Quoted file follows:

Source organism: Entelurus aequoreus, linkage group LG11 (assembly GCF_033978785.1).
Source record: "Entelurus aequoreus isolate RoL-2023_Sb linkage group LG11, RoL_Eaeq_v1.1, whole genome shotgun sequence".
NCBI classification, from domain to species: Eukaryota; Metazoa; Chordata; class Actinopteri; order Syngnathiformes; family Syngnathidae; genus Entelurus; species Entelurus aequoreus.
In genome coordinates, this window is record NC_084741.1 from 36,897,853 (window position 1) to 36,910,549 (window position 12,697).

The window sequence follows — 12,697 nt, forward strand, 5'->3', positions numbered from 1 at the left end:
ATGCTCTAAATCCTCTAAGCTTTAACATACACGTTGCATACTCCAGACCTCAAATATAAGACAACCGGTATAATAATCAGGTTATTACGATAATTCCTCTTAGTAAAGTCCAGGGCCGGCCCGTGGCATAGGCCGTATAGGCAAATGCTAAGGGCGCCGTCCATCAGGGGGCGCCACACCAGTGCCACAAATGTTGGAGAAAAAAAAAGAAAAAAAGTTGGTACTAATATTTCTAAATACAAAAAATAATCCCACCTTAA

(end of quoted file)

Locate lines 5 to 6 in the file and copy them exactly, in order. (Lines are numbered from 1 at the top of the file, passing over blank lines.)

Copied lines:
The window sequence follows — 12,697 nt, forward strand, 5'->3', positions numbered from 1 at the left end:
ATGCTCTAAATCCTCTAAGCTTTAACATACACGTTGCATACTCCAGACCTCAAATATAAGACAACCGGTATAATAATCAGGTTATTACGATAATTCCTCTTAGTAAAGTCCAGGGCCGGCCCGTGGCATAGGCCGTATAGGCAAATGCTAAGGGCGCCGTCCATCAGGGGGCGCCACACCAGTGCCACAAATGTTGGAGAAAAAAAAAGAAAAAAAGTTGGTACTAATATTTCTAAATACAAAAAATAATCCCACCTTAA